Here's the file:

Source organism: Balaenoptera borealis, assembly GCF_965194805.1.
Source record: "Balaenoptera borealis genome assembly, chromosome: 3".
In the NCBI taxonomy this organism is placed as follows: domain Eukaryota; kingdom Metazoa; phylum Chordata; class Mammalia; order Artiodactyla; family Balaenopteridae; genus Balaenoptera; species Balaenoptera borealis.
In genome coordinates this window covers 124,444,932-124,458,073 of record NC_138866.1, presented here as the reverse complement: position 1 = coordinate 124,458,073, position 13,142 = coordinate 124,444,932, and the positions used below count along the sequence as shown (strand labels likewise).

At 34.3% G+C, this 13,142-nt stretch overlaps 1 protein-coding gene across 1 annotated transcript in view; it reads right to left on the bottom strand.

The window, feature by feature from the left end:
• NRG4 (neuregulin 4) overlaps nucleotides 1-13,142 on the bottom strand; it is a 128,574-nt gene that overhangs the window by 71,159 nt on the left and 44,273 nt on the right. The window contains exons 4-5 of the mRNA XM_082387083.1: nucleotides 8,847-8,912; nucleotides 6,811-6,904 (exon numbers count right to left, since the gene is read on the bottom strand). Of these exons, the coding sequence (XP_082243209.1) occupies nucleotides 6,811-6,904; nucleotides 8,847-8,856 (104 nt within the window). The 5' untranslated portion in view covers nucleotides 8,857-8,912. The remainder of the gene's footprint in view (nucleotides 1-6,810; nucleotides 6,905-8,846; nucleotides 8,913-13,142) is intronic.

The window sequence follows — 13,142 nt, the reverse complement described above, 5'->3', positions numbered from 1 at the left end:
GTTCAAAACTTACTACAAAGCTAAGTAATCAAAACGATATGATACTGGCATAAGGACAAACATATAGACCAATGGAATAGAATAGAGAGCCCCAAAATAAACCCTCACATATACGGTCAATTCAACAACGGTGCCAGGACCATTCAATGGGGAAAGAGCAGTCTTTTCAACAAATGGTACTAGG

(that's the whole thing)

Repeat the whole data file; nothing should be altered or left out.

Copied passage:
Source organism: Balaenoptera borealis, assembly GCF_965194805.1.
Source record: "Balaenoptera borealis genome assembly, chromosome: 3".
In the NCBI taxonomy this organism is placed as follows: domain Eukaryota; kingdom Metazoa; phylum Chordata; class Mammalia; order Artiodactyla; family Balaenopteridae; genus Balaenoptera; species Balaenoptera borealis.
In genome coordinates this window covers 124,444,932-124,458,073 of record NC_138866.1, presented here as the reverse complement: position 1 = coordinate 124,458,073, position 13,142 = coordinate 124,444,932, and the positions used below count along the sequence as shown (strand labels likewise).

At 34.3% G+C, this 13,142-nt stretch overlaps 1 protein-coding gene across 1 annotated transcript in view; it reads right to left on the bottom strand.

The window, feature by feature from the left end:
• NRG4 (neuregulin 4) overlaps nucleotides 1-13,142 on the bottom strand; it is a 128,574-nt gene that overhangs the window by 71,159 nt on the left and 44,273 nt on the right. The window contains exons 4-5 of the mRNA XM_082387083.1: nucleotides 8,847-8,912; nucleotides 6,811-6,904 (exon numbers count right to left, since the gene is read on the bottom strand). Of these exons, the coding sequence (XP_082243209.1) occupies nucleotides 6,811-6,904; nucleotides 8,847-8,856 (104 nt within the window). The 5' untranslated portion in view covers nucleotides 8,857-8,912. The remainder of the gene's footprint in view (nucleotides 1-6,810; nucleotides 6,905-8,846; nucleotides 8,913-13,142) is intronic.

The window sequence follows — 13,142 nt, the reverse complement described above, 5'->3', positions numbered from 1 at the left end:
GTTCAAAACTTACTACAAAGCTAAGTAATCAAAACGATATGATACTGGCATAAGGACAAACATATAGACCAATGGAATAGAATAGAGAGCCCCAAAATAAACCCTCACATATACGGTCAATTCAACAACGGTGCCAGGACCATTCAATGGGGAAAGAGCAGTCTTTTCAACAAATGGTACTAGG